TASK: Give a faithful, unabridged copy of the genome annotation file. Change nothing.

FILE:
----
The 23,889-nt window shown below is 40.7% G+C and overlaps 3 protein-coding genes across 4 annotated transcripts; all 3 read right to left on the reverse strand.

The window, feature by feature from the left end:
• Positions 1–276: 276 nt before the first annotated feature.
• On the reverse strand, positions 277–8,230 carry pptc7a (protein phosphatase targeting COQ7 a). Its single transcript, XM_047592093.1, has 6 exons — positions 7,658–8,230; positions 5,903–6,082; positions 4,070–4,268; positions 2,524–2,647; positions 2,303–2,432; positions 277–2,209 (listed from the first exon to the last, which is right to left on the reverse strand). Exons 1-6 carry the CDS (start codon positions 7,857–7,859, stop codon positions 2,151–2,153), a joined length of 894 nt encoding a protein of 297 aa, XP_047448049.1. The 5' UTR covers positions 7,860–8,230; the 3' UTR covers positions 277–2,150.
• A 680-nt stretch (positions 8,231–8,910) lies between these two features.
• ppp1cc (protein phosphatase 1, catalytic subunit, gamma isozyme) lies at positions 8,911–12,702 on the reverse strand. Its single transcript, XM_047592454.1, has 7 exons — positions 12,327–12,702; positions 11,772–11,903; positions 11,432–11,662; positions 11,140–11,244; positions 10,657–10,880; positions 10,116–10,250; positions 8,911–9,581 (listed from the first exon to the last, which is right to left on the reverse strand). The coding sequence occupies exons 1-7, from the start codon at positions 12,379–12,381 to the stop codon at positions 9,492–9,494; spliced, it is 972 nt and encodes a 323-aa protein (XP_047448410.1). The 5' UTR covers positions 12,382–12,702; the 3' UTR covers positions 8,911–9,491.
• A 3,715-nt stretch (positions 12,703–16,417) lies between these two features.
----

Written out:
The 23,889-nt window shown below is 40.7% G+C and overlaps 3 protein-coding genes across 4 annotated transcripts; all 3 read right to left on the reverse strand.

The window, feature by feature from the left end:
• Positions 1–276: 276 nt before the first annotated feature.
• On the reverse strand, positions 277–8,230 carry pptc7a (protein phosphatase targeting COQ7 a). Its single transcript, XM_047592093.1, has 6 exons — positions 7,658–8,230; positions 5,903–6,082; positions 4,070–4,268; positions 2,524–2,647; positions 2,303–2,432; positions 277–2,209 (listed from the first exon to the last, which is right to left on the reverse strand). Exons 1-6 carry the CDS (start codon positions 7,857–7,859, stop codon positions 2,151–2,153), a joined length of 894 nt encoding a protein of 297 aa, XP_047448049.1. The 5' UTR covers positions 7,860–8,230; the 3' UTR covers positions 277–2,150.
• A 680-nt stretch (positions 8,231–8,910) lies between these two features.
• ppp1cc (protein phosphatase 1, catalytic subunit, gamma isozyme) lies at positions 8,911–12,702 on the reverse strand. Its single transcript, XM_047592454.1, has 7 exons — positions 12,327–12,702; positions 11,772–11,903; positions 11,432–11,662; positions 11,140–11,244; positions 10,657–10,880; positions 10,116–10,250; positions 8,911–9,581 (listed from the first exon to the last, which is right to left on the reverse strand). The coding sequence occupies exons 1-7, from the start codon at positions 12,379–12,381 to the stop codon at positions 9,492–9,494; spliced, it is 972 nt and encodes a 323-aa protein (XP_047448410.1). The 5' UTR covers positions 12,382–12,702; the 3' UTR covers positions 8,911–9,491.
• A 3,715-nt stretch (positions 12,703–16,417) lies between these two features.